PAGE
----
Invisible auroras may light up 'the whole night sky' on Mars

Aurora space green red nasa scott kellyScott Kelly/NASAA pink, red, and green aurora photographed from space on August 15, 2015.

Earth’s beautiful auroras aren’t unique to this planet.

Scientists have observed a completely unique type of aurora on the red planet using the Mars Atmosphere and Volatile Evolution (MAVEN) spacecraft, according to new research published on November 5 in the journal Science.

“It’s possible the new type of aurora lights up the whole night sky over the planet,” Dave Brain, a MAVEN researcher, said during a NASA press conference on Thursday.

Auroras happen when high-speed, electrically charged particles from the sun slam into a planet’s atmosphere. The air molecules absorb that energy and quickly release it as photos of light.

Oxygen molecules emit greenish-yellow light or red light, and sometimes ultraviolet (UV) light — which is invisible to the naked eye. Nitrogen, the most common gas in Earth’s atmosphere, can emit blueish light. These dazzling light shows happen only around the northern and southern poles on Earth, since the shape of its magnetic field pulls the charged particles into those regions.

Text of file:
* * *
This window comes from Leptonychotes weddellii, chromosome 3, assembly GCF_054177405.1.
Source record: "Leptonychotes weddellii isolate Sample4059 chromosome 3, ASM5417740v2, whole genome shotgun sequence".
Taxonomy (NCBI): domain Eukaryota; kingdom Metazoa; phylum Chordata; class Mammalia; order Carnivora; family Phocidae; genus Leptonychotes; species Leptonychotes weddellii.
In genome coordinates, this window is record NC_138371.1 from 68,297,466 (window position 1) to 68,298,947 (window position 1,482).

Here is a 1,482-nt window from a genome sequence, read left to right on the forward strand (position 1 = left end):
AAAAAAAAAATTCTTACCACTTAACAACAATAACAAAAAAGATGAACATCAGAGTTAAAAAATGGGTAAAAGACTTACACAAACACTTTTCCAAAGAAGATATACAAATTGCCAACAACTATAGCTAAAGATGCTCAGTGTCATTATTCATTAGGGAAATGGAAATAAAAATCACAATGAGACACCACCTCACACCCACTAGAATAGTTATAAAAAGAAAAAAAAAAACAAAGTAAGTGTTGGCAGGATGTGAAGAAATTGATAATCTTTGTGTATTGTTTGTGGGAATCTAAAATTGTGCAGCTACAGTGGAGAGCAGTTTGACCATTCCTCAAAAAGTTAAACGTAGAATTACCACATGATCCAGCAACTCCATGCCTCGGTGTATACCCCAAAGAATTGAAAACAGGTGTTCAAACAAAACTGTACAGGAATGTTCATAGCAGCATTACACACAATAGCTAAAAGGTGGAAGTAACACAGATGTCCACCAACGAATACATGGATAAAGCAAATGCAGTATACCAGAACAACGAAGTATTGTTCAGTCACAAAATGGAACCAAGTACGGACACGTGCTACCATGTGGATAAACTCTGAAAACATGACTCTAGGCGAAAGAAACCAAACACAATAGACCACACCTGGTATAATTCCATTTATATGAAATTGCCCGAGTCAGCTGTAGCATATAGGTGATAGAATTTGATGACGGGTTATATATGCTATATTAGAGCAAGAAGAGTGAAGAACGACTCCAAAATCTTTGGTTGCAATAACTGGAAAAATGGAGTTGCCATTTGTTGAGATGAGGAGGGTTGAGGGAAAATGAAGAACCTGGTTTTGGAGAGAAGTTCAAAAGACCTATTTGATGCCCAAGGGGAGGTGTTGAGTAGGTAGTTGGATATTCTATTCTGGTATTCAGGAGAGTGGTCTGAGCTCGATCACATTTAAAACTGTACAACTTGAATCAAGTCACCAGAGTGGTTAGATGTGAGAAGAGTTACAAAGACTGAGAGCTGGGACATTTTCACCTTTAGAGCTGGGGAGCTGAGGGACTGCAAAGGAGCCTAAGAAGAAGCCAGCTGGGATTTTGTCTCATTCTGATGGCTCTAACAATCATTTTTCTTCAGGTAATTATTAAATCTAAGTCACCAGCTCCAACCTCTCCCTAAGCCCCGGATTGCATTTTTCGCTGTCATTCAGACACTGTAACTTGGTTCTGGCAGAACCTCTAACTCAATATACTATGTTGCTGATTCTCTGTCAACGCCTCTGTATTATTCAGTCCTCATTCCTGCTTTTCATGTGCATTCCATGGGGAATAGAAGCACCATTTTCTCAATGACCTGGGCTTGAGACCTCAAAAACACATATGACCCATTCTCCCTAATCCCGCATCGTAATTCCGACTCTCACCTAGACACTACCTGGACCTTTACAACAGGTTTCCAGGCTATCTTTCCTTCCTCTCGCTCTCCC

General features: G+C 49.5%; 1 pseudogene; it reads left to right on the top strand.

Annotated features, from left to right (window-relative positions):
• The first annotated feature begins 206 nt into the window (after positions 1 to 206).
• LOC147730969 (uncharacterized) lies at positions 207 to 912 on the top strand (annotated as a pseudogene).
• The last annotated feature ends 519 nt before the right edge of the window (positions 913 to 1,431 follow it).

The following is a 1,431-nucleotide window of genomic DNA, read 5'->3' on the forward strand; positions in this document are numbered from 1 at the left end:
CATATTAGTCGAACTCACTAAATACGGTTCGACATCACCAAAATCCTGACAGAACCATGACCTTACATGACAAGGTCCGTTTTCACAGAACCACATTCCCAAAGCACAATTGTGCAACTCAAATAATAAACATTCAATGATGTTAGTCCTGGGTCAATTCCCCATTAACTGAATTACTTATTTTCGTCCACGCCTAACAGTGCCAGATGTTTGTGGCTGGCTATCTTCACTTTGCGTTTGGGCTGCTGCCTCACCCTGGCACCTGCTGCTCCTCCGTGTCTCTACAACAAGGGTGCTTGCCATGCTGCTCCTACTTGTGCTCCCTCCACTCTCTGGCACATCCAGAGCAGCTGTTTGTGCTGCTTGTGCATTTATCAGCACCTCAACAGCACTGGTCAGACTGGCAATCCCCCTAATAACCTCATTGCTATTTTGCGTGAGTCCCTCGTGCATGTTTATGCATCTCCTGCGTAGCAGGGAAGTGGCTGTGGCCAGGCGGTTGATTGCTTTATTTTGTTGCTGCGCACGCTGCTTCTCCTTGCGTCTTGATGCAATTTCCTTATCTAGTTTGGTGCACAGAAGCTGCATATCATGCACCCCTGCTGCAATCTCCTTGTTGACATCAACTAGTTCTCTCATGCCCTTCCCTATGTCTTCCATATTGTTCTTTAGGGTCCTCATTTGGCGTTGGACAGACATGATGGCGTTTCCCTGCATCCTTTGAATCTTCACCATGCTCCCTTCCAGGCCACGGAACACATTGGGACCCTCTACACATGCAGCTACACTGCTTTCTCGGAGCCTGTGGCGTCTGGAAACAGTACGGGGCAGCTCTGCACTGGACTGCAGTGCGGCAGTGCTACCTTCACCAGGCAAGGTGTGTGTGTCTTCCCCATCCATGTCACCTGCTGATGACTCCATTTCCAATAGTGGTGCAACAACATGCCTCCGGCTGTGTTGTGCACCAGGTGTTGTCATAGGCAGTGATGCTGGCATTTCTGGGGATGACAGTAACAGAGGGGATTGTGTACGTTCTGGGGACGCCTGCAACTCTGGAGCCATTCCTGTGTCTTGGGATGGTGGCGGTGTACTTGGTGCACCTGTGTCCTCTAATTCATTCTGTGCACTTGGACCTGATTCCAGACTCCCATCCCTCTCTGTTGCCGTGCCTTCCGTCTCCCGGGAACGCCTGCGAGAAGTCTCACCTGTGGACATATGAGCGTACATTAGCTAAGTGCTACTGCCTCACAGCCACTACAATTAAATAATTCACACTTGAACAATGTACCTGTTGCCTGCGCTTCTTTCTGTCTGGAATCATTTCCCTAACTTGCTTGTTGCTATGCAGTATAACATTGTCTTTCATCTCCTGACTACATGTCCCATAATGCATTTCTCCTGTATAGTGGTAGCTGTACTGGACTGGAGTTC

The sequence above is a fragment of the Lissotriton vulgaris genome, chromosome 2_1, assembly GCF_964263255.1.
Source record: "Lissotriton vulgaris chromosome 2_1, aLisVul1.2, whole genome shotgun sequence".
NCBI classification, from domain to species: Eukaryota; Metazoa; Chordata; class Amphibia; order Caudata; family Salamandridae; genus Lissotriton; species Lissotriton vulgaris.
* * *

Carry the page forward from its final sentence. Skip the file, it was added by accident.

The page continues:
Auroras on Mars are unique because the planet doesn’t have a concentrated, polar magnetic field like Earth’s. Instead, the Martian magnetic field is weak and diffuse, likely because a strong, ancient, and Earth-like magnetic field imprinted itself in metallic Martian rocks before it faded away eons ago.

“Given minimal magnetic fields over most of the planet, Mars is likely to exhibit auroras more globally than Earth,” the researchers write in the paper.

The illustration below shows how auroras (purple) concentrate around Earth’s poles compared to auroras on Mars, which are spread out:

So why haven’t we detected Martian auroras until now?

The study suggests most of the light is UV and invisible to our eyes. Instruments on Earth that can detect UV probably haven’t seen it, either, because the ozone layer absorbs most UV light. Mars also has 1% the atmospheric pressure of Earth, so there is less air for solar particles to slam into — the diffuse aurora appeared fairly dim to MAVEN, which can detect UV light.

Auroras on Mars probably emit some visible light but likely too little to see from Earth. Perhaps the first person on Mars could look up at the night sky there and tell us for certain.

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